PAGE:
Easy How to DIY Textured Canvas Wall Art

September 2, 2021

Hi! I'm Nicole

Fearless DIY. Sharing building project tutorials and interior design tips. Let’s build something beautiful together. For more projects, design tips and behind the scenes, follow me @designtobuild.nicole

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My daughter and I were at Crate & Barrel at the beginning of the summer and per usual I wanted everything and looked at most things, with the thought–I can make that. When I came across this beautiful canvas wall art and saw the outrageous price, I knew I could easily make it for not even a fraction of the cost.

Canvas wall art on a wall with the price from Crate and Barrel. Priced at $679

The best part…I already had all of the supplies on hand (minus the frame). And chances are good, you do too! Over a year ago, I snatched this canvas out of someone’s trash, knowing it would come in handy at some point…..

Canvas picture of a yellow flower bouquet

I know! Isn’t she lovely?! Let’s change her up and make her beautiful!


(Instructions are based on the following dimensions:  31 1/4″ wide x 46 3/4″ long)

Materials Needed:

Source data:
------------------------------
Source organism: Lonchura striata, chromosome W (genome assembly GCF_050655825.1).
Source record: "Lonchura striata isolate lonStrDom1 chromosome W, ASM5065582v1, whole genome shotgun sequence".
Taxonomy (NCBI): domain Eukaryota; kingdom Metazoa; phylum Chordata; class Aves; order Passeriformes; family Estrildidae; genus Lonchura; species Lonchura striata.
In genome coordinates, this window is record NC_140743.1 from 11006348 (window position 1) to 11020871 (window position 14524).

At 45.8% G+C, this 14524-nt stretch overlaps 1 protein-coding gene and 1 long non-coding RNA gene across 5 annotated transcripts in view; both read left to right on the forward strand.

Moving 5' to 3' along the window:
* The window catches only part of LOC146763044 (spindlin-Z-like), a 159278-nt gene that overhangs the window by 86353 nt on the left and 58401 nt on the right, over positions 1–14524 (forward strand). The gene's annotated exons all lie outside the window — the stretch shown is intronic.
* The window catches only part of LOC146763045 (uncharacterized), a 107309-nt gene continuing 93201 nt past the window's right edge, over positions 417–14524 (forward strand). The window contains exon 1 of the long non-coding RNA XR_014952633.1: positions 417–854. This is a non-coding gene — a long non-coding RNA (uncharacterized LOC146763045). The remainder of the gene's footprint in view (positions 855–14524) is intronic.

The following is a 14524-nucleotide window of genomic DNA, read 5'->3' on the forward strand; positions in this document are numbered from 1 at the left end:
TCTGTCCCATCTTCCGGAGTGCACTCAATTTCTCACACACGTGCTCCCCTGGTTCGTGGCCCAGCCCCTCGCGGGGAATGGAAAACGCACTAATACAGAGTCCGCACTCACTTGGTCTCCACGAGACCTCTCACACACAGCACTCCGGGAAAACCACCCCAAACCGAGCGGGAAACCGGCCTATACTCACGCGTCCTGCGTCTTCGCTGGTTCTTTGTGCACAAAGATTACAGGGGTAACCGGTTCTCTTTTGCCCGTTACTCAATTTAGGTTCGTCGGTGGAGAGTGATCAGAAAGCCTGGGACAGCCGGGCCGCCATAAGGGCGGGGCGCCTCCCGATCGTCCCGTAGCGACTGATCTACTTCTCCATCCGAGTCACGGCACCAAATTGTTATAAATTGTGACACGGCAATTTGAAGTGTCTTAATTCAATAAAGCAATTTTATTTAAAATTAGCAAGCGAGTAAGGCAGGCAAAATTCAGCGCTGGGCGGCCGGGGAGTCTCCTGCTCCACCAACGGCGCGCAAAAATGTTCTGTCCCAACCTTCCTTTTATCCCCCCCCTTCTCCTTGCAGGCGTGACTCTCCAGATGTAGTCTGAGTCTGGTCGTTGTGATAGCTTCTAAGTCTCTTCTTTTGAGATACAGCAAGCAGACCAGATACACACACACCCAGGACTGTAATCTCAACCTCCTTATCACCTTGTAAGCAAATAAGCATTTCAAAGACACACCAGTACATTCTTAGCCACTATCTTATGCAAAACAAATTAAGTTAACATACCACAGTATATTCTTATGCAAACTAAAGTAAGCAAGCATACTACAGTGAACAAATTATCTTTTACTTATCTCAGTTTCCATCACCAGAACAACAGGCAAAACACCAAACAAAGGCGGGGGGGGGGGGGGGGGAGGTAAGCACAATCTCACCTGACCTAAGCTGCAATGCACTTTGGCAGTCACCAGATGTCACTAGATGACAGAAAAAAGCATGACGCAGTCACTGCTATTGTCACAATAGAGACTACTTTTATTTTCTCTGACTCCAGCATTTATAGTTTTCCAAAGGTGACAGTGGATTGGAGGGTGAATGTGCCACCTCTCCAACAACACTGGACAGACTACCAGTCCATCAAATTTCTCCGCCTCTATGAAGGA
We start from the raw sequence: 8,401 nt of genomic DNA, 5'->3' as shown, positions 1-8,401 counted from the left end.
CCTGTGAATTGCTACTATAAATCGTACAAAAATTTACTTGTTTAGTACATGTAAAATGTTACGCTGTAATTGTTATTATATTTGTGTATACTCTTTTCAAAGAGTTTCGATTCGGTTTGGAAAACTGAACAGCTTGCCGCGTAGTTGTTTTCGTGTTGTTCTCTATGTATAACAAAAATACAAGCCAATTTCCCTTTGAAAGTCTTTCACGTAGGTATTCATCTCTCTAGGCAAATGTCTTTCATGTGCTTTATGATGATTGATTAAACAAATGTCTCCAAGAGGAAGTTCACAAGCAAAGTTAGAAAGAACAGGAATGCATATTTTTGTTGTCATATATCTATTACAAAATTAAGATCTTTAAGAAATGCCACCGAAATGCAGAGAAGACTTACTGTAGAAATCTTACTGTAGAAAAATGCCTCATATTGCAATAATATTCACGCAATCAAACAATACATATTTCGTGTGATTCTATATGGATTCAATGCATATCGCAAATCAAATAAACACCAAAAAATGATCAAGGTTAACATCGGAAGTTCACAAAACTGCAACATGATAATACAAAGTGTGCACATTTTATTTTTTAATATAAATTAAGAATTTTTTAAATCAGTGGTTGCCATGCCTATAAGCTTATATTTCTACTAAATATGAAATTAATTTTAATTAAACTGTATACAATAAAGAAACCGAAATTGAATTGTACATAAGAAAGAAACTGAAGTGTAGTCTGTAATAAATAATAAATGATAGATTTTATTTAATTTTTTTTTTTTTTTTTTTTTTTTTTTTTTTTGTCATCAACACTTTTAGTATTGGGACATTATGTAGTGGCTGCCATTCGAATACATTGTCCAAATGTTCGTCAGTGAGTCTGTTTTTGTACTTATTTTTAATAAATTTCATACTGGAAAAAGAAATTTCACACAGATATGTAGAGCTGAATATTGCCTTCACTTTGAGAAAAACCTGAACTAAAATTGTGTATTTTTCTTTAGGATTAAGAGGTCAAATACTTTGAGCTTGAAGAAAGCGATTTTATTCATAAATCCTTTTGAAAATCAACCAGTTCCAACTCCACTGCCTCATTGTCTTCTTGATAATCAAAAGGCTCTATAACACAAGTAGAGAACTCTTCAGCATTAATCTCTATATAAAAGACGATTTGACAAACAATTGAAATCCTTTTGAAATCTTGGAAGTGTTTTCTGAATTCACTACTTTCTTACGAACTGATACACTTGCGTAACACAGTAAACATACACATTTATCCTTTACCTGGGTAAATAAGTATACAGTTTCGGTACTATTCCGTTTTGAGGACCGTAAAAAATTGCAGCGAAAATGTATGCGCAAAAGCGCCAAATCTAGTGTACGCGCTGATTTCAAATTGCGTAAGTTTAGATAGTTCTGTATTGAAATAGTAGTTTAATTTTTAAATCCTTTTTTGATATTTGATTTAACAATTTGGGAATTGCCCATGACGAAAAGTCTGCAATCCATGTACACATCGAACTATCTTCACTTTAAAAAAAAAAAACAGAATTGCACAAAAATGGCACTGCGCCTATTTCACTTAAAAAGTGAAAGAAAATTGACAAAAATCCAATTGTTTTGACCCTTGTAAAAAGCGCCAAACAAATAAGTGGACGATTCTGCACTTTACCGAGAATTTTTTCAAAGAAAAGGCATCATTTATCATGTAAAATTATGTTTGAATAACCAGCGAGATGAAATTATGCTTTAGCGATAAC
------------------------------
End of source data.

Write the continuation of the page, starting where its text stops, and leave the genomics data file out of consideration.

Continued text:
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36×48″ Canvas (The least expensive way to go, is to find an old canvas….i.e.: at a thrift shop or even your own house-an old picture that you don’t like anymore). But if you don’t have any luck in either of those areas, here’s the cheapest one I was able to find on Amazon-Note: it does include two canvases).

Primer (I like this one)

Spackling (This one is my favorite)

Hot Glue Gun

White paint

Baking Soda

Putty knife


220-Grit Sandpaper

1″ x 1/4″ (thick) moulding (13 feet needed)

Tiny nails (1/2″ or smaller)


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Step One: Primer

Paint your canvas with primer and let dry.

Step Two: Spackle and Sand

Cover your canvas with spackle. Don’t worry about how thick you putty it on. You’re going to have different textures and depths of spackling and that is perfect….

Girl spackling on a canvas surface

Spackling on a board with lots of texture

Let dry completely. This can take a day or few-depending on the temperature it’s in. The key is, you want it completely dry. When dry, sand with a 220-grit sandpaper. Just smooth enough, that you still have texture. This is really personal preference on how much texture you want from the spackling.

Step Three: Paint/Baking Soda

Mix paint and baking soda together to get close to a peanut butter consistency. Do this, by pouring some paint into a bowl and adding baking soda, until you get the consistency you want.

Paint this concoction all over your canvas and let dry.

Step Four: Hot Glue Gun

When completely dry, you’re ready to add the final touch. But first, take a scrap piece of cardboard or wood and practice drawing your rectangles with your hot glue gun. I found it helpful to get a feel for what I was doing first with this extra step….

A board with hot glue gun glue squares painted white

I noticed when I had the canvas on the table and tried to hot glue gun my rectangles, they started to go downhill. Therefore, I stood the canvas up and this helped tremendously….